The Port Klang Free Zone scandal may be big, but it is only the latest in a long line of Malaysian scandals going back to the early 1980s. Time Magazine quoted Daniel Lian, a Southeast Asia economist at Morgan Stanley in Singapore, saying that the country might have lost as much as U$100 billion since the early 1980s to corruption."
The scandals listed below are only a small sample of the looting of the country's coffers:
In July of 1983, what was then the biggest banking scandal in world history erupted in Hong Kong, when it was discovered that Bumiputra Malaysia Finance (BMF), a unit of Bank Bumiputra Malaysia Bhd, had lost as much as US$1 billion which had been siphoned off by prominent public figures into private bank accounts. The story involved murder, suicide and the involvement of officials at the very top of the Malaysian government. Ultimately it involved a bailout by the Malaysian government amounting to hundreds of millions of dollars.
Mak Foon Tan, the murderer of Jalil Ibraim, a Bank Bumi assistant manager who was sent to Hong Kong to investigate the disappearance of the money, was given a death sentence, and Malaysian businessman George Tan who had participated in looting most of the funds, was jailed after his Carrian Group collapsed in what was then Hong Kong's biggest bankruptcy, and a handful of others were charged. No major politician was ever punished in Malaysia despite a white paper prepared by an independent commission that cited cabinet minutes of Prime Minister Mahathir Mohamad giving an okay to a request to throw more money into the scandal in an effort to contain it.
That was just the first Bank Bumi scandal. The government-owned bank had to be rescued twice more with additional losses of nearly US$600 million in today's dollars. Ultimately government officials gave up and the bank was absorbed into CIMB Group, currently headed by Nazir Razak, the prime minister's brother. That scandal, which stretched over several years before its denouement in 1985, set the tone for 24 years of similar scandals related to top Malaysian officials and was the first to prove that in Malaysia, you can not only get away with murder, you can get away with looting the treasury as well.
Perwaja Steel, for instance, lost US$800 million and its boss, Eric Chia, a crony of Mahathir's, was charged with looting the company. He stood trial, but was acquitted without having to put on a defense.
In the mid 1980s, the Co-operative Central Bank, a bank set up to aid the Indian smallholder community, had to be rescued by Bank Negara, the country's central bank, after hundreds of millions of ringgit in loans granted to a flock of United Malays National Organisation and Malaysian Indian Congress politicians became non-performing. Some had never been serviced at all. Although the chief executive and general manager were charged with criminal breach of trust, none of the politicians were ever charged.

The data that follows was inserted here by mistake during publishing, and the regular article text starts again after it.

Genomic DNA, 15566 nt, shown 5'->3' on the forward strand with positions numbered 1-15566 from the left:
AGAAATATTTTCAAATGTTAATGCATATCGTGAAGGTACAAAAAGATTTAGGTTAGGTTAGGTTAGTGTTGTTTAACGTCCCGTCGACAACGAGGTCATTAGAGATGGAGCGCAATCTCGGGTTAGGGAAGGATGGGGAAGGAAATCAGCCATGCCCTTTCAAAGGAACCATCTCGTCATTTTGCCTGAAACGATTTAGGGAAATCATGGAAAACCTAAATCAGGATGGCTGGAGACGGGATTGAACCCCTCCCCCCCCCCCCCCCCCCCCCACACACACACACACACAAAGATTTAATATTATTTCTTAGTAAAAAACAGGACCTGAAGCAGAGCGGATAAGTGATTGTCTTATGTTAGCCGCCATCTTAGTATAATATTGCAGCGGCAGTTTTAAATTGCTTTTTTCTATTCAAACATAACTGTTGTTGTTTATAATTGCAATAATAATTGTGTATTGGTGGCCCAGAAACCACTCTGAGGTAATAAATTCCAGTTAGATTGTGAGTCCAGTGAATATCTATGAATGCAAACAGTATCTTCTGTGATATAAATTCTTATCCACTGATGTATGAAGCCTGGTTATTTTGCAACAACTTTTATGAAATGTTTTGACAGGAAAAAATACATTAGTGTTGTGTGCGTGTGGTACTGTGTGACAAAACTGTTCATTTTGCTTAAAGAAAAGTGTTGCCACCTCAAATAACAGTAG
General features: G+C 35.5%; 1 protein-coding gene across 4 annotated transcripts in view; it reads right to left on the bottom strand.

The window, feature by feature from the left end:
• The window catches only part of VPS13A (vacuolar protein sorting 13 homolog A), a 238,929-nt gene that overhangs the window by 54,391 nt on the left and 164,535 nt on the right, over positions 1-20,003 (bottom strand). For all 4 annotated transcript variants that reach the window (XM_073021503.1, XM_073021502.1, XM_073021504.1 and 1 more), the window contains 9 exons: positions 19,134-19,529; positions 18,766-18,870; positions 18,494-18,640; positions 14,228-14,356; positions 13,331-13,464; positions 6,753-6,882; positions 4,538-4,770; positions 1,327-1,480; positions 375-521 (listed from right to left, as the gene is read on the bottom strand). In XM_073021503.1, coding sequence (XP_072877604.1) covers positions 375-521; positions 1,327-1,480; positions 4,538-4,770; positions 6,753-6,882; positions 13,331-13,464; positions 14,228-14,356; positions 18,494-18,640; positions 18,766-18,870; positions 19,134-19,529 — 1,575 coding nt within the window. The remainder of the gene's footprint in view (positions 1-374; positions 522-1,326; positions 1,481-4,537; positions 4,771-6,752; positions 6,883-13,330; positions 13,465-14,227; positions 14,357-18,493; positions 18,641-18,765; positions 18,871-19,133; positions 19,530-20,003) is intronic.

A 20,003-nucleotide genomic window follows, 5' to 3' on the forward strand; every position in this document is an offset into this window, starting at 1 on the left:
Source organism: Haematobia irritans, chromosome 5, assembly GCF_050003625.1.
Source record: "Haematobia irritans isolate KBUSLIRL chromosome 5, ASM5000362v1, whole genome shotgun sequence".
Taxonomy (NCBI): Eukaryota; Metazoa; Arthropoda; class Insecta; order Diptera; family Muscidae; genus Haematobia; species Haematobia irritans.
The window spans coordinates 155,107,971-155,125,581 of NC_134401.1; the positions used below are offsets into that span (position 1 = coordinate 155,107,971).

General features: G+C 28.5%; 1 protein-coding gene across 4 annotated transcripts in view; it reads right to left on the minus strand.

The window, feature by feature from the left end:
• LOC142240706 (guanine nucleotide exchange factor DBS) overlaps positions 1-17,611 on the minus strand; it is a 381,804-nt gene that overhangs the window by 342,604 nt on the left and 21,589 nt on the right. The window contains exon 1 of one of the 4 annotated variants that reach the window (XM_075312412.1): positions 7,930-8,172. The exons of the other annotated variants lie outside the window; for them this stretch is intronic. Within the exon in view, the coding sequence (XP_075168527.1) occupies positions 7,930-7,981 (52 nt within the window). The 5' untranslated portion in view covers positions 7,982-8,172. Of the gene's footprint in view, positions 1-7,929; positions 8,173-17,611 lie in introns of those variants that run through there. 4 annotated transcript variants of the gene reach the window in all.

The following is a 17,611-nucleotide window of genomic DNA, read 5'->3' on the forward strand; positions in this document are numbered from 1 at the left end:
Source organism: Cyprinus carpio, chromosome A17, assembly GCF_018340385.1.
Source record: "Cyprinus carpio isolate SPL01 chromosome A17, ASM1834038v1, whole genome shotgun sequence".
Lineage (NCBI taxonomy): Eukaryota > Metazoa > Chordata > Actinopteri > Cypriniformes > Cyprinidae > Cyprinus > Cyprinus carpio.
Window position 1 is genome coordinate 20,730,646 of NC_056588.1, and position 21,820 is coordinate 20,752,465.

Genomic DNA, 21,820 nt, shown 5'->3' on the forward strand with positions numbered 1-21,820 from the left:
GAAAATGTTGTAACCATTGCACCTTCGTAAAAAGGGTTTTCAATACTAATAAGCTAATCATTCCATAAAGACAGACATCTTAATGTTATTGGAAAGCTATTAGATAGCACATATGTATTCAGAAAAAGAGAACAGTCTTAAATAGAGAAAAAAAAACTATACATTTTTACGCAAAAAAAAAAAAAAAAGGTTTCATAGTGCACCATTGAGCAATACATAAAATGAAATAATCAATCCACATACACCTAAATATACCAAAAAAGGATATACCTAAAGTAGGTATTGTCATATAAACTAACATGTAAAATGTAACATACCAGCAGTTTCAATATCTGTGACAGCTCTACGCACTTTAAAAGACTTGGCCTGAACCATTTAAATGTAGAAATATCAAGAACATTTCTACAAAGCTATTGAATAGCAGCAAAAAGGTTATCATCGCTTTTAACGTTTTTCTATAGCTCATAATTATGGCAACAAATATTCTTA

Before that, the Malaysian government was believed to have lost US$500 million in an attempt at Mahathir's urging to corner the London tin market through a company called Maminco, driving the world price of tin from US$4.50 per tonne to US$7.50. It then sought to cover up the loss by establishing a US$2 company called Mukawasa from which allocations of new share issues to the government's Employees Provident Funds' were diverted. Mukawasa expected to sell the shares at a windfall profit to hide the tin speculation.
Mahathir also was behind an attempt by the then governor of Bank Negara, the central bank, to aggressively speculate in the global foreign exchange market. Bank Negara ended up losing an estimated RM20 billion. The governor, Jaffar Hussein, and the head of forex trading, Nor Mohamed Yakcop were forced to resign.
There have been many other political and financial scandals since. In 2005, Bank Islam Malaysia, the country's flagship Islamic bank, reported losses of RM457 million mainly due to provisioning totaling RM774 million as a result of bad loans and investments incurred by its Labuan branch. Cumulatively, Bank Islam ran up nonperforming loans of RM2.2 billion, partly from mismanagement and poor internal controls but also "years of regulatory indifference fueled by the misconceived notion of an untouchable Bank Islam because it was a favorite child of the Malaysian government, being the first and model Islamic bank in the country and region," according to a December 19, 2005 article in Arab News.
"Bank Islam had a reputation in the market for being the spoilt child of the Malaysian Ministry of Finance; and the perception of the bank was more of a Muslim financial fraternity or government development financial institution," the report said.
In 2007, in what was called Malaysia's Enron scandal, the publicly traded Transmile Group Bhd, whose chairman was former MCA President and Cabinet Minister Ling Liong Sik, was caught having overstated its revenue by RM530 million. A pretax profit from Rm207 million in 2006 was actually a loss of RM126 million, and a pretax profit of 120 million in 2005 was a loss of RM77 million, causing the government postal company Pos Malaysia & Services Holdings Bhd to warn that its earnings for the 2006 financial year might be affected by the reported overstatement, as the postal group owned 15.3 percent of Transmile.